Godzilla: NASA Names A Constellation After The Iconic Monster

NASA names a constellation after Godzilla, citing the King of Monster's iconic atomic breath ability as their main source of inspiration.

NASA has named a star constellation after the iconic monster known around the world as Godzilla. The giant creature first appeared in Toho's Gojira, which was later adapted for an Americanized version called Godzilla, King of the Monsters!. Since the monster's creation in 1954, there have been 31 Toho produced films and three American-made films, including the upcoming Godzilla: King of the Monsters which is part of Warner Bros. MonsterVerse.

Godzilla is a giant prehistoric sea monster who was awakened due to the testing of nuclear bombs. Even though Godzilla was originally seen as a metaphor about the use of nuclear weapons, later films decided to leave out this detail and just have him battle other giant creatures. Godzilla has several unique powers and abilities that make him one of the toughest movie monsters out there. Some of his abilities include a nuclear pulse which releases a ton of nuclear energy from his body to damage his foes. He also absorbs energy to become more powerful and has a regenerative healing factor and an incredibly durable hide. However, Godzilla's signature power is that of his atomic breath, which shoots concentrated radioactive plasma. This ability can make for some extraordinary cinematic moments, but also inspired NASA to give the character his own constellation.

Related: How Godzilla's Monarch Can Be Better Than Marvel's SHIELD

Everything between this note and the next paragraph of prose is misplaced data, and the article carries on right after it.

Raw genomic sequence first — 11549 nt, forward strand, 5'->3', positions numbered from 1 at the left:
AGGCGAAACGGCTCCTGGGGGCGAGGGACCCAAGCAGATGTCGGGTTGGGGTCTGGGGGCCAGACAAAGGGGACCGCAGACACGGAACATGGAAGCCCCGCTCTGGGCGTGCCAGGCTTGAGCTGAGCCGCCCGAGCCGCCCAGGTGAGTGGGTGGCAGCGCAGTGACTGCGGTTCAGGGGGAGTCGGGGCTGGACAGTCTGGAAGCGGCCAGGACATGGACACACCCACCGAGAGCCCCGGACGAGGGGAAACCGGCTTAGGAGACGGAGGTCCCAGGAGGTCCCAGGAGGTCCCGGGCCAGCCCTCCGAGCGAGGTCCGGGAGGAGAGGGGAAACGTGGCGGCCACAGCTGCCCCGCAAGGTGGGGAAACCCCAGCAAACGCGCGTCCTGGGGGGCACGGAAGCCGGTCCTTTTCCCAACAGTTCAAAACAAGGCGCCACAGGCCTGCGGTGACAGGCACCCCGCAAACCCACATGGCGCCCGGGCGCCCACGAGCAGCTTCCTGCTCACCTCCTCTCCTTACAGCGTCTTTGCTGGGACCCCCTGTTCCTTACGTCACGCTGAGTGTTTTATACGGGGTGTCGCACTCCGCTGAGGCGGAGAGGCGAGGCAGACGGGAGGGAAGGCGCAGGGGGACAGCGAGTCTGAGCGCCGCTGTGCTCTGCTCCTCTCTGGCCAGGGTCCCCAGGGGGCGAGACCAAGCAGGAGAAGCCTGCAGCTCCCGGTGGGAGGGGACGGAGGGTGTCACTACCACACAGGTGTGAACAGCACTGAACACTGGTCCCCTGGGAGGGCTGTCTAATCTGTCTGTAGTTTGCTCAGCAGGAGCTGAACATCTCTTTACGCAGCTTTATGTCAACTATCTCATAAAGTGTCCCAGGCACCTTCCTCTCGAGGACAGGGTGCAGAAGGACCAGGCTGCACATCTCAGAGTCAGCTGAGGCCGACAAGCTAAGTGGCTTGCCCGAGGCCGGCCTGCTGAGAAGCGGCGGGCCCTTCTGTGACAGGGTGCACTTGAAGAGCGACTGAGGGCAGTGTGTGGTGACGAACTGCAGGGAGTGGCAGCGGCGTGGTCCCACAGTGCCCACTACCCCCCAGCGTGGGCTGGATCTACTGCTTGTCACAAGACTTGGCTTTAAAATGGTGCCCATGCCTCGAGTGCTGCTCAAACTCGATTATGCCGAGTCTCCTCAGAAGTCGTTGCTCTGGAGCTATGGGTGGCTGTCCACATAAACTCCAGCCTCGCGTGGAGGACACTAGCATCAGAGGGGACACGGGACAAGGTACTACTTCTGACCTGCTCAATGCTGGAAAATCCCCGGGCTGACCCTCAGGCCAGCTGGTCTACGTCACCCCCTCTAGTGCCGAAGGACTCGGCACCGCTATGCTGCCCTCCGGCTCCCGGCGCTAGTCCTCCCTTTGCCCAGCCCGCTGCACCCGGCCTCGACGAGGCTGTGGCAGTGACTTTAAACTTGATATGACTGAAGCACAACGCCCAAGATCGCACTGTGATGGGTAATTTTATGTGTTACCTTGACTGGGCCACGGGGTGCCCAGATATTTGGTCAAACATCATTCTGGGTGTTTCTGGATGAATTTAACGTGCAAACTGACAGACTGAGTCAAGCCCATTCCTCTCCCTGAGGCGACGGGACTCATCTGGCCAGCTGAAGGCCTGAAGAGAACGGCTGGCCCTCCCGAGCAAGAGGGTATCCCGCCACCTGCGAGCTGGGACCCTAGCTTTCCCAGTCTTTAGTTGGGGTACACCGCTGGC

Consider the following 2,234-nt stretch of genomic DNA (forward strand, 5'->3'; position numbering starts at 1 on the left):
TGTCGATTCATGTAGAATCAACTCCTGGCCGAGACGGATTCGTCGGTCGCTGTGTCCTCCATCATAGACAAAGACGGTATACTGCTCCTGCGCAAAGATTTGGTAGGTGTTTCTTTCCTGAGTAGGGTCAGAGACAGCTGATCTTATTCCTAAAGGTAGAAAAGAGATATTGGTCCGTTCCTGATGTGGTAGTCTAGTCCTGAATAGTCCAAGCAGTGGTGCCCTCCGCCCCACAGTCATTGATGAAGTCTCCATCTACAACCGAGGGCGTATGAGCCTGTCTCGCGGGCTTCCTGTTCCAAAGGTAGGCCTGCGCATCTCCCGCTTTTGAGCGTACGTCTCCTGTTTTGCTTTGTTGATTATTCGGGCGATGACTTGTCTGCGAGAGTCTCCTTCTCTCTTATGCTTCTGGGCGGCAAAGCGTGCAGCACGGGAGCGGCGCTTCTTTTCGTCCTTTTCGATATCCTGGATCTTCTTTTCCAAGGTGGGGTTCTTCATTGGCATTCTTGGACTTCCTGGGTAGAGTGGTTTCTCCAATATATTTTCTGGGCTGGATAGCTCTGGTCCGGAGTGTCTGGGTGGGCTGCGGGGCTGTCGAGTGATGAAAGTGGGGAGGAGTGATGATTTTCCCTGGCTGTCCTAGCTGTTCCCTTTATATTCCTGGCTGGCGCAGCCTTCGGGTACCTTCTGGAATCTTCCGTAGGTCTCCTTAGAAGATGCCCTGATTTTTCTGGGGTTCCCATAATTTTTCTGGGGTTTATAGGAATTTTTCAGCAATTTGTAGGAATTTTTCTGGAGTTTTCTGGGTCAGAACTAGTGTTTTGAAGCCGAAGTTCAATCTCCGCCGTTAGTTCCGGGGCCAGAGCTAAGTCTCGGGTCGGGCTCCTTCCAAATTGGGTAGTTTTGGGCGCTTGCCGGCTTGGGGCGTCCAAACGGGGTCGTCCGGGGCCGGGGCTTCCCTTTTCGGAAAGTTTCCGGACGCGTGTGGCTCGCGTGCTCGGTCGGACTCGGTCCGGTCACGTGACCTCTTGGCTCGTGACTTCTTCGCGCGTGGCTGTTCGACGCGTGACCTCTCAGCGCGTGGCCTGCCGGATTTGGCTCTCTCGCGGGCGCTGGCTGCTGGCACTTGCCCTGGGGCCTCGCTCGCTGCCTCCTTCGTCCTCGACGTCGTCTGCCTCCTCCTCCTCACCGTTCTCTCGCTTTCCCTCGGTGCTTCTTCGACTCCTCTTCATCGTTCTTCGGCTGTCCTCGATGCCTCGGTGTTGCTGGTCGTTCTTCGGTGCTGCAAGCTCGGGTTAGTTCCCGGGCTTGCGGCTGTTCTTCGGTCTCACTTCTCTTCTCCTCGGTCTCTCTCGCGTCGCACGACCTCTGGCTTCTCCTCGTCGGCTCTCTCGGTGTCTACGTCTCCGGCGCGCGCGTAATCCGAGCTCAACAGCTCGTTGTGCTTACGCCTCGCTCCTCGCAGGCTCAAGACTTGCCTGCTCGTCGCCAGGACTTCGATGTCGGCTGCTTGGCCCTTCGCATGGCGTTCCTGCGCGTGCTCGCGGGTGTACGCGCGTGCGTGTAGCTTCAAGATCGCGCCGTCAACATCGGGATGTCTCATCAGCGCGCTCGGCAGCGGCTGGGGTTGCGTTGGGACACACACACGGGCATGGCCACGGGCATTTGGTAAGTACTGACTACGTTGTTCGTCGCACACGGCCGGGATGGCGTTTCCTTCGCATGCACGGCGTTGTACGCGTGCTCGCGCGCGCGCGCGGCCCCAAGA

NASA decided to name a constellation after Godzilla since his signature power is similar to gamma-ray jets that the stars in the constellation emit. When further explaining the science behind gamma-ray jets, NASA wrote, "When a massive star runs out of fuel and collapses under its own weight, or when two orbiting neutron stars spiral together and merge, a new black hole — and high-speed jets — may form. The result is a gamma-ray burst, the most powerful explosion in the cosmos. These monstrous blasts, which occur somewhere in the distant universe every day or so according to observations by Fermi's Gamma-ray Burst Monitor, would make even Godzilla envious".

Godzilla's atomic breath has been seen several times during his cinematic career. It first appeared back in the '50s, but has changed slightly over the years. Most of the time, his atomic breath is seen as a thick blue beam that comes from his mouth. In Gareth Edwards' 2014 film, Godzilla pried the mouth of a MUTO- which are now referred to as Titans- open in order to kill the creature with his atomic breath. Godzilla will likely use this incredibly powerful ability again when he battles King Kong in 2020 for the film Godzilla vs. Kong.

When the character of Godzilla was first created, he quickly became an iconic image all around Japan and eventually made his way into American pop culture. That being said, it's not that big of a surprise that NASA decided to name a constellation after him. NASA has also named constellations after the Marvel character Hulk, and the time travel vessel from Doctor Who called the TARDIS. With Godzilla's current popularity around the world, it seems fitting that the giant sea creature now has a spot among the stars as well.

More: Godzilla 2's Other Monsters Teased By Monarch Website

Source: NASA

Key Release Dates
  • Godzilla: King of the Monsters (2019) release date: May 31, 2019
  • Godzilla vs. Kong (2020) release date: Nov 20, 2020
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